“Intelligence” generally has us thinking of cognitive abilities and intellectual functioning. True, but when it comes to relationships, especially a marital relationship, “emotional intelligence” is the most important and effective kind of smarts to nurture healthy relationships. Emotional intelligence is paramount in communication for a strong and healthy marriage.
What is emotional intelligence?
Emotional intelligence is the ability to identify and manage one’s own emotions, as well as the emotions of others. According to American psychologist Daniel Goleman, emotional intelligence consists of five elements:
How is emotional intelligence important in a marriage?
Using emotional intelligence allows you to focus on both yours and your spouse’s emotions, responding to each other appropriately and effectively. Without it, a couple may experience communication breakdowns, misunderstandings and unnecessary complications.
When people are experiencing negative emotions, they commonly vent to those closest to them assuming that this is the safest, best place to get those feelings out. For married couples, the recipient of theses emotional outbursts is often the spouse which can then lead to further unregulated emotional moments, including arguments.
An emotionally intelligent person is able to regulate their emotions and deal with them appropriately at the right time and in the right place (e.g. not in front of the children, or in a rush before work) rather than pushing it aside or taking it out on their spouse.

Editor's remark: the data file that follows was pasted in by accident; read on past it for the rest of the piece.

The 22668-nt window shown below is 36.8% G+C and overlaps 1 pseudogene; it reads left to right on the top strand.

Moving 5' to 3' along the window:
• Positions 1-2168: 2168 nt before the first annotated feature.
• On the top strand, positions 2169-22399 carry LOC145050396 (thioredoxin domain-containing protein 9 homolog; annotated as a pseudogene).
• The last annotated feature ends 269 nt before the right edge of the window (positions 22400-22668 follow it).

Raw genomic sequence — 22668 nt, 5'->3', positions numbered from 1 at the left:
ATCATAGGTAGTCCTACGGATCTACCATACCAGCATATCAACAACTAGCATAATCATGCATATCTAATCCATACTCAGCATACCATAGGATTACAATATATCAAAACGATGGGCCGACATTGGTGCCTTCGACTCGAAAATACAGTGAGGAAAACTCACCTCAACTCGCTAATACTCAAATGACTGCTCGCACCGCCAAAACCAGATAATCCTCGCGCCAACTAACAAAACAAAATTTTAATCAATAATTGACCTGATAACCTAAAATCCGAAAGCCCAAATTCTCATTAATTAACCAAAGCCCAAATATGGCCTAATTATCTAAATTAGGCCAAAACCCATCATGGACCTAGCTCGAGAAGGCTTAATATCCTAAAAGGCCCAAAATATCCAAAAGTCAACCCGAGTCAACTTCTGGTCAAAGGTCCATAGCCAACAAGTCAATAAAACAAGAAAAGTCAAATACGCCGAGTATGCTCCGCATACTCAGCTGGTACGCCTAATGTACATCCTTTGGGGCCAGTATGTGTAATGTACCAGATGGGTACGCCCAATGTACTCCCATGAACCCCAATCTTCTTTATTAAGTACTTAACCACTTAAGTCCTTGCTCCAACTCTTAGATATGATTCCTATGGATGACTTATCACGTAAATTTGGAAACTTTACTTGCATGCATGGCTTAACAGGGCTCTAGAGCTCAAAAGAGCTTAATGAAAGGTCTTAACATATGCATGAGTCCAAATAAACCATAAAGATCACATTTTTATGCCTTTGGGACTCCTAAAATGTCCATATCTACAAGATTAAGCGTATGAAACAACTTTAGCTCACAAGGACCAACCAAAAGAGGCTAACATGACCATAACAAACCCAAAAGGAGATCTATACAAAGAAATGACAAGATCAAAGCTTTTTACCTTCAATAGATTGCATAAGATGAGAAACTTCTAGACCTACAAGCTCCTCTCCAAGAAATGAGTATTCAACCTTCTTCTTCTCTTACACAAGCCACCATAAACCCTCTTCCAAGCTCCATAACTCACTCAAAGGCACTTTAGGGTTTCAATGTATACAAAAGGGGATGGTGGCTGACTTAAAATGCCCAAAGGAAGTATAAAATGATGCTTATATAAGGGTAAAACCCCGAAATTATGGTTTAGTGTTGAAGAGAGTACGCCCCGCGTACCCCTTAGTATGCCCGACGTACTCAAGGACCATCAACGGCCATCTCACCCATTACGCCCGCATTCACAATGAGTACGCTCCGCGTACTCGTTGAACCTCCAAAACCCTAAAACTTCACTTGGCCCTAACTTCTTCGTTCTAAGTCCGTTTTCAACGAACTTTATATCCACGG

Recognizing your own and your spouse’s emotions helps you to control them more. For example, understanding that when you or your spouse are feeling frustrated is not a good time to talk to your spouse about paying bills, or any other topic that frequently causes heightened arousal.
When spouses are sensitive to each other’s emotions, they can be more compassionate towards the struggles they each face in their roles. How many times have you had an irrational angry outburst because your spouse came home late or because the house was a mess when you returned home from work, only to feel terrible afterwards?
Actually, he was tired and exhausted after a long hard day and you pounced on him, instead of considering how he’s feeling- exhausted. Or maybe while she was so busy tending to the children all day that she didn’t have the time or energy to tidy up. Spouses who empathize with their spouses emotions will refrain from passing any negative comment in the knowledge that this is inappropriate and would only add to the mental exhaustion. When this appreciation is present, spouses are less likely to pick faults with one another or respond irrationally to certain scenarios.